Another Supreme Court ruling resulted in the the Left acting apoplectic in the last week of judicial decisions when it struck down the Biden administration’s student loan program, which was marketed as a student loan forgiveness program.
The vote was 6-3 and the majority opinion was written by Chief Justice John Roberts, who also wrote the opinion for the affirmative action decision. In his opinion, Roberts wrote that the Biden’s interpretation of federal law was an example of significant overreach. The White House’s claim that it only modified the student loan program was “in the same sense that the French Revolution ‘modified’ the status of the French nobility – it has abolished them and supplanted them with a new regime entirely.”
In other words, Roberts said that the White House’s claim was nonsensical.
The dissenting opinion, written by Associate Justice Elena Kagan, disagreed that the Biden administration overstepped their authority. Kagan claimed that this ruling “is a major problem not just for governance, but for democracy too” and could lead to the Supreme Court becoming “the arbiter – indeed, the maker – of national policy.”
The plaintiffs were six states with Republican attorneys general, particularly Missouri. Missouri sued because it has its own student loan organization called the Missouri Higher Education Loan Authority (MOHELA). MOHELA could have been on the hook for up to $44 million per year due to the student loan program.
Overall, the basis of this lawsuit was that existing federal laws did not allow for unilateral executive action.
Conservatives pointed out that it was an executive, unconstitutional declaration by fiat from the Biden White House. Some of the conservatives’ political arguments were that Biden’s program would have to be paid for by taxpayers who either paid back their student loan debt on their own or these same taxpayers avoided incurring student loan debt.
But the outcry from the Left was very emotional. The Biden administration claimed it would have benefitted 43 million Americans and about half would have had all their loans forgiven. Also, the program would have canceled up to $20,000 in student loans. None of the public criticisms from the Left coherently explained the legal basis behind their opinions on the ruling.
President Joe Biden said that the Court’s decision was “wrong” and that his administration will “provide more detail” on next steps to push for student loan forgiveness.
Biden’s Education Secretary, Miguel Cardona, posted on the social media platform Twitter, “SCOTUS ruled against students & families across the country. It’s an outrage that lawsuits brought on by Republicans have blocked critical student debt relief that would have been a lifeline for 40 million+ Americans—nearly 90% of whom make less than $75k a year.”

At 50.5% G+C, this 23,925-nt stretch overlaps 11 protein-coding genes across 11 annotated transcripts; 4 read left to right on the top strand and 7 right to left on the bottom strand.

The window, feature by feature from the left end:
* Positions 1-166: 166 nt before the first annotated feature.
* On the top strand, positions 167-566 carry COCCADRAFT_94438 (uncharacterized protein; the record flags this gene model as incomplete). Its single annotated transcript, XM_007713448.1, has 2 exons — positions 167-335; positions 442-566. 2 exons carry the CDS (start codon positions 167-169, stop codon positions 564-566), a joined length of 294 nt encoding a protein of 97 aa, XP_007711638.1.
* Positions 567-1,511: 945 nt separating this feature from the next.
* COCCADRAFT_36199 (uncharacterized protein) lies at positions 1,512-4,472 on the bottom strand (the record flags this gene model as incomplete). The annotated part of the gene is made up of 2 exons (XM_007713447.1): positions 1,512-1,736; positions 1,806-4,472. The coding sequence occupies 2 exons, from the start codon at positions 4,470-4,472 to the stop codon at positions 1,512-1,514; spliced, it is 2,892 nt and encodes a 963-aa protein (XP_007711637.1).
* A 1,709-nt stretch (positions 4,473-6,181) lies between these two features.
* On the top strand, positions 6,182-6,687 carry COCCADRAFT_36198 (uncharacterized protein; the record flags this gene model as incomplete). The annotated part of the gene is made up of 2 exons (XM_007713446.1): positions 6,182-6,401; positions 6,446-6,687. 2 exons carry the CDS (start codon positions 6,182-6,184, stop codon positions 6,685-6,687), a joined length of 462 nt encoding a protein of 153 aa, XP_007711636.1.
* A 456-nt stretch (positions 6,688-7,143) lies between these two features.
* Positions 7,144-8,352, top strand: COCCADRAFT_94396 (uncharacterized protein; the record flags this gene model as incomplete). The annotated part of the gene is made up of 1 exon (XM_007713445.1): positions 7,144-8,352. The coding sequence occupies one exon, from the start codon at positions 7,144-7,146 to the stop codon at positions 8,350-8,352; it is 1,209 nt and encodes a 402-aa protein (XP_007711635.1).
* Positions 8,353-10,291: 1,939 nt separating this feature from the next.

Teachers’ union presidents Randi Weingarten (American Federation of Teachers) and Becky Pringle (National Education Association) also blasted the court’s ruling. Weingarten, on Twitter, said the ruling was “a full-frontal attack on young people’s futures. If you or your family has the ability and means, you can succeed, but if you’re a struggler or striver, you’re on your own.”
Pringle wrote on Twitter, “This Supreme Court decision fails to recognize the realities faced by student loan borrowers today.” She concluded, “Despite our disappointment, we will continue to work with the Biden Administration to #CancelStudentDebt & create an education system that is affordable and accessible to all.”
As is typical for Weingarten and Pringle, neither of them acknowledged the legal arguments in their criticisms and relied on political rhetoric to make their point.
Professors also criticized the ruling, with the American Association of University Professors (AAUP) saying that “millions of student-loan borrowers reel” from the ruling. But AAUP promised to “continue our fight for affordable access to higher education for all students.” AAUP’s Twitter account also reposted an opinion editorial that pushed for an alternative way to forgive student loans.
The liberal mainstream media chimed in, too, with the narrative that there was no more hope for people who borrowed tens of thousands of dollars to fund their undergraduate or graduate degrees. Yet none of the news coverage discussed the legal underpinnings of the ruling and how Biden’s program would have been unfair for responsible taxpayers who paid back their student loans.
One of the most interesting statements from one of the plaintiffs, Nebraska Attorney General Mike Hilgers, when he said that the Court’s ruling “is a timely reminder that the President is no king.”